All too often when we're looking back at a period in music, there are plenty of songs that just get lost to the sands of time. Unless it was a #1 hit or a particularly notable one hit wonder, it's so easy for it to just slip from our memory completely, no matter how many times we listened to it back then. Luckily for you, we've hunted down some of these forgotten classics. Prepare yourself, as soon as you hear these songs, they're going to be stuck in your head all over again.
Sixpence None The Richer - "Kiss Me"
While their other successful single, a cover of The La's "There She Goes" has a way darker meaning than we ever imagined, "Kiss Me" is their most successful song, reaching #2 on the Billboard charts. You probably haven't thought about this song since the last time you watched Dawson's Creek.
Snow - "Informer"
To be honest, this song might actually be better off forgotten, if only because the only lyrics we could ever decipher other than "informer" is "A licky boom-boom down," which is just too damn much, even for the '90s.
Tracy Bonham - "Mother Mother"
The '90s sure did love its angsty alt-rock, and Tracy Bonham's break-out single is a perfect example. Don't even pretend like teenage-you didn't scream right along every time she sang "everything's fine."
Eels - "Novocaine for the Soul"
Another song that was perfect for all of us hitting the angsty peak of our teen years during the '90s. But while "Mother Mother" was all yelling our emotions, Eels' "Novocaine for the Soul" was the opposite, all smooth, chill vibes and philosophical lyrics like "This paint-by-numbers life is f*cking with my head."
Sneaker Pimps - "6 Underground"
Britain has given the music world plenty of gifts over the years, and in the '90s one of those gifts was the trip hop subgenre. While most peope think of bands like Massive Attack or Portishead, the band Sneaker Pimps found mainstream success with their first album, Becoming X, thanks to singles like "6 Underground."
Monster Magnet - "Space Lord"
While they also had success with their 1995 single "Negasonic Teenage Warhead," it's really 1998's "Space Lord" that psychedelic rock band Monster Magnet are known for. The song's music video, a parody of the video for Mase's "Feel So Good," was actually the first music video aired during MTV's Total Request Live.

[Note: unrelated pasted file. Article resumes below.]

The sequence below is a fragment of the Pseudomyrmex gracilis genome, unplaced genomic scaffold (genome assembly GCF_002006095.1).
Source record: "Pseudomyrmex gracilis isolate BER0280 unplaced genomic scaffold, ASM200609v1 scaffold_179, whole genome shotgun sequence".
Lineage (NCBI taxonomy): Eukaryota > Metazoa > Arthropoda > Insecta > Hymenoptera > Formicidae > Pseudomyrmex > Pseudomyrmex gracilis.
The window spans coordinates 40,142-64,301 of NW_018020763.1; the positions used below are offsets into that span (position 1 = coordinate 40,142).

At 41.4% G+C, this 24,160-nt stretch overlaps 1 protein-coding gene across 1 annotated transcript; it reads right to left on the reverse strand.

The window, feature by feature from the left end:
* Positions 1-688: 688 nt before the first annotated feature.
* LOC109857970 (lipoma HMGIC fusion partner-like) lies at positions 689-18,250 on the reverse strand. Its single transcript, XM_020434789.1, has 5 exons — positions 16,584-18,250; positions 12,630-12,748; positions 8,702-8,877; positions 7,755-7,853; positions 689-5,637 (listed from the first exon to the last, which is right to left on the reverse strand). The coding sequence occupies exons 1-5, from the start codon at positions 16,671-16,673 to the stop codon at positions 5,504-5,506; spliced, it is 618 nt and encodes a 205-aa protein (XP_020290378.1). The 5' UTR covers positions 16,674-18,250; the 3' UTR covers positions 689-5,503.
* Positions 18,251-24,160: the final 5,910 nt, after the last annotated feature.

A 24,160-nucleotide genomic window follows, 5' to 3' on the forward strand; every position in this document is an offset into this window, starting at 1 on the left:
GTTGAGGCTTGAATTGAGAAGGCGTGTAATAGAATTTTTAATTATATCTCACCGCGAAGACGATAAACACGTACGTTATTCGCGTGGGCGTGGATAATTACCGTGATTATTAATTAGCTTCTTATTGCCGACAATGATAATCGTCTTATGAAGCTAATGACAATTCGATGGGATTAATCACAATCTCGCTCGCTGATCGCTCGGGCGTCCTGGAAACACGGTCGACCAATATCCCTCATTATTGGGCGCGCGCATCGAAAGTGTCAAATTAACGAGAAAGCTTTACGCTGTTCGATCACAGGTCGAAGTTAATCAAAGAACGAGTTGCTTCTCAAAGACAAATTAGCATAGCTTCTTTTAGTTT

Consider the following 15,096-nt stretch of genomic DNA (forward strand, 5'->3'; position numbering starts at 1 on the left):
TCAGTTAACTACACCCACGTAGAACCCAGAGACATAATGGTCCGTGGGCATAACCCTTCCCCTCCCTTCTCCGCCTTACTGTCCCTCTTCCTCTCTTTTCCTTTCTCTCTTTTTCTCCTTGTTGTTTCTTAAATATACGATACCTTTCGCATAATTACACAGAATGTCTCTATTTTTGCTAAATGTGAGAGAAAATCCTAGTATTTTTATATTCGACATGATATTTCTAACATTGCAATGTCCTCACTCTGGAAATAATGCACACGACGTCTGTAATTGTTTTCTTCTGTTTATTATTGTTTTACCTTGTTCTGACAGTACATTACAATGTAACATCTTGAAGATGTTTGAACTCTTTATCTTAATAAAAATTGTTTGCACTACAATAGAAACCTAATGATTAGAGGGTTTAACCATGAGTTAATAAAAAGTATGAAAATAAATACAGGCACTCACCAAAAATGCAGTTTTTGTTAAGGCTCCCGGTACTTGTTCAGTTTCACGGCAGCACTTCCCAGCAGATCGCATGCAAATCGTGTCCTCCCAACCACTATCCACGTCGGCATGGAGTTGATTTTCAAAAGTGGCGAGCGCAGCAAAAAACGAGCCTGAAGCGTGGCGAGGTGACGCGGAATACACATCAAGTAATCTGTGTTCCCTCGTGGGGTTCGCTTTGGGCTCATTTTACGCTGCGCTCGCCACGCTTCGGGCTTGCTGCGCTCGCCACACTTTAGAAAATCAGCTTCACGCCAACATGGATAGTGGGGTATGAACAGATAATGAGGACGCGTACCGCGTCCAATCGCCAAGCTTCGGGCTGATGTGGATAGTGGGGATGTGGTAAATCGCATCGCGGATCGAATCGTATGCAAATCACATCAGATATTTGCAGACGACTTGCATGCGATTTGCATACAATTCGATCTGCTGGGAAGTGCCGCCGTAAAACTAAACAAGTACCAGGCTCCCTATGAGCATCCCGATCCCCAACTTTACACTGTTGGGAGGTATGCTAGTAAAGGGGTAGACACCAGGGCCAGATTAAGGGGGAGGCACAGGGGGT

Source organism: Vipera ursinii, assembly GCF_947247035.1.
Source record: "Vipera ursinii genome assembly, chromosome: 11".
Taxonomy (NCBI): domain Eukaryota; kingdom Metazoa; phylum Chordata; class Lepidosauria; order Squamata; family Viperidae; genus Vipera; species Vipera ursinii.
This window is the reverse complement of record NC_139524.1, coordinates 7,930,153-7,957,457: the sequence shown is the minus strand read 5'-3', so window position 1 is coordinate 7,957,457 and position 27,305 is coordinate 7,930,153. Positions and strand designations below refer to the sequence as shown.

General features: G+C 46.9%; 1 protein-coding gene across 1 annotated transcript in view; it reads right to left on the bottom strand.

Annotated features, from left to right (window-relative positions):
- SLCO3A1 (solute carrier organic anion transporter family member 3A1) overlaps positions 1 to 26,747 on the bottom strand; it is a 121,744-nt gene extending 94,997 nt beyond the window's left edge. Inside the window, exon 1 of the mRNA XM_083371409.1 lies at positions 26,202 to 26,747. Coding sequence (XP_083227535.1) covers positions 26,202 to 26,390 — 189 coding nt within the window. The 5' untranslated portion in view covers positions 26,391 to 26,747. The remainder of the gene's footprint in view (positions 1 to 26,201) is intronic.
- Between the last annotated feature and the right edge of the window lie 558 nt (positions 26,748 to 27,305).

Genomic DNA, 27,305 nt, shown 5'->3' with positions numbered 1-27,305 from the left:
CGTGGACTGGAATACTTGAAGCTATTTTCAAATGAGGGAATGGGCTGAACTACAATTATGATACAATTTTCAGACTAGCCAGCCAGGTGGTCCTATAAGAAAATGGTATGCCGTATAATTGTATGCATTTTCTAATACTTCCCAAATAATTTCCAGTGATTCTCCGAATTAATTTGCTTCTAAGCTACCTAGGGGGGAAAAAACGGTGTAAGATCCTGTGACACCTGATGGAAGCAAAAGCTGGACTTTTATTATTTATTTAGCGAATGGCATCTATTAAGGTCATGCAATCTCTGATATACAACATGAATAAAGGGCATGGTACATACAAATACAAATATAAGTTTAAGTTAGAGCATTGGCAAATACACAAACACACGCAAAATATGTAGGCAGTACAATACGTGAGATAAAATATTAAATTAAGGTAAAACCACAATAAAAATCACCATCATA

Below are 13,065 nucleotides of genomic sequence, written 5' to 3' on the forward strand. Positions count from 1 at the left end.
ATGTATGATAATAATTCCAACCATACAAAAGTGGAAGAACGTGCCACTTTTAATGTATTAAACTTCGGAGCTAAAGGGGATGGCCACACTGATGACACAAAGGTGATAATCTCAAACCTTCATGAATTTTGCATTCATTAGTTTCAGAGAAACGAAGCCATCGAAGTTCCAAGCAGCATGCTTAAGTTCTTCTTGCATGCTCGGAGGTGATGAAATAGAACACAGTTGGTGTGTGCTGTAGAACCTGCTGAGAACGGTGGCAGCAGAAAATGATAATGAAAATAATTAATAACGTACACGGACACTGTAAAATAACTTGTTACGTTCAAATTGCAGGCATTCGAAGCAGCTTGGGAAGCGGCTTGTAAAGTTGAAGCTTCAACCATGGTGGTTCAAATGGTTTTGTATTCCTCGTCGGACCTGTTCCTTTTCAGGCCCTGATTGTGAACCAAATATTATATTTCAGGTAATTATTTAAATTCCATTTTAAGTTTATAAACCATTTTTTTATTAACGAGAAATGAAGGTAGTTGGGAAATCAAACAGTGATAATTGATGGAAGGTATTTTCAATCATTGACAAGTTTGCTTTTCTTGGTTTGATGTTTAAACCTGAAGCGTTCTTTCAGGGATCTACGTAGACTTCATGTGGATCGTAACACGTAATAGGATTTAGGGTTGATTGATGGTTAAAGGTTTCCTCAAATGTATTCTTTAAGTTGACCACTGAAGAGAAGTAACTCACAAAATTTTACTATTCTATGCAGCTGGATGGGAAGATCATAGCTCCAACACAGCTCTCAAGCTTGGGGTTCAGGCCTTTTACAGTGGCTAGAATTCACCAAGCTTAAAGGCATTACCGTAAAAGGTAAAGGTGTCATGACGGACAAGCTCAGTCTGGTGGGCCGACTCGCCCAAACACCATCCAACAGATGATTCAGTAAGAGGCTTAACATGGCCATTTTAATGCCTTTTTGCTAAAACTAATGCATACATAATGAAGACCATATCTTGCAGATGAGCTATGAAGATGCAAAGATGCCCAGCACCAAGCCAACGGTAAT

Donna Lewis - "I Love You Always Forever"
Really the only successful single for Welsh singer Donna Lewis, "I Love You Always Forever" made it to #2 on the charts. It was kept out of the #1 spot by Los Del Rio's "Macarena," which is a shame because I'd much rather that song get forgotten.
The Flys - "Got You (Where I Want You)"
This song is about as well-remembered as the movie it appeared in, 1998's Disturbing Behavior, meaning pretty much no one remembers it. At least they got to make a music video with Katie Holmes.
The Sundays - "Here's Where the Story Ends"
Like other women-fronted indie bands in the '90s (looking at you, Six Pence None The Richer and The Cranberries), The Sundays had a sort of dreamy, mellow rock sound. While you definitely have heard their song "Here's Where The Story Ends," you've probably also heard their cover of The Rolling Stones' "Wild Horses."
Fastball - "The Way"
A song that I guarantee you remembered all the lyrics to as soon as you heard it again. While the lyrics make it sound like a nice story about a couple headed off on an adventure, the song's inspiration was actually a whole lot darker. Singer Tony Scalzo got the idea for the song after hearing about an elderly couple who disappeared on their way to a Pioneer festival, and were later found dead at the bottom of a ravine hundreds of miles away. At least the song's catchy.
But being catchy didn't help us remember it. It definitely didn't help us remember the rest of these songs, either...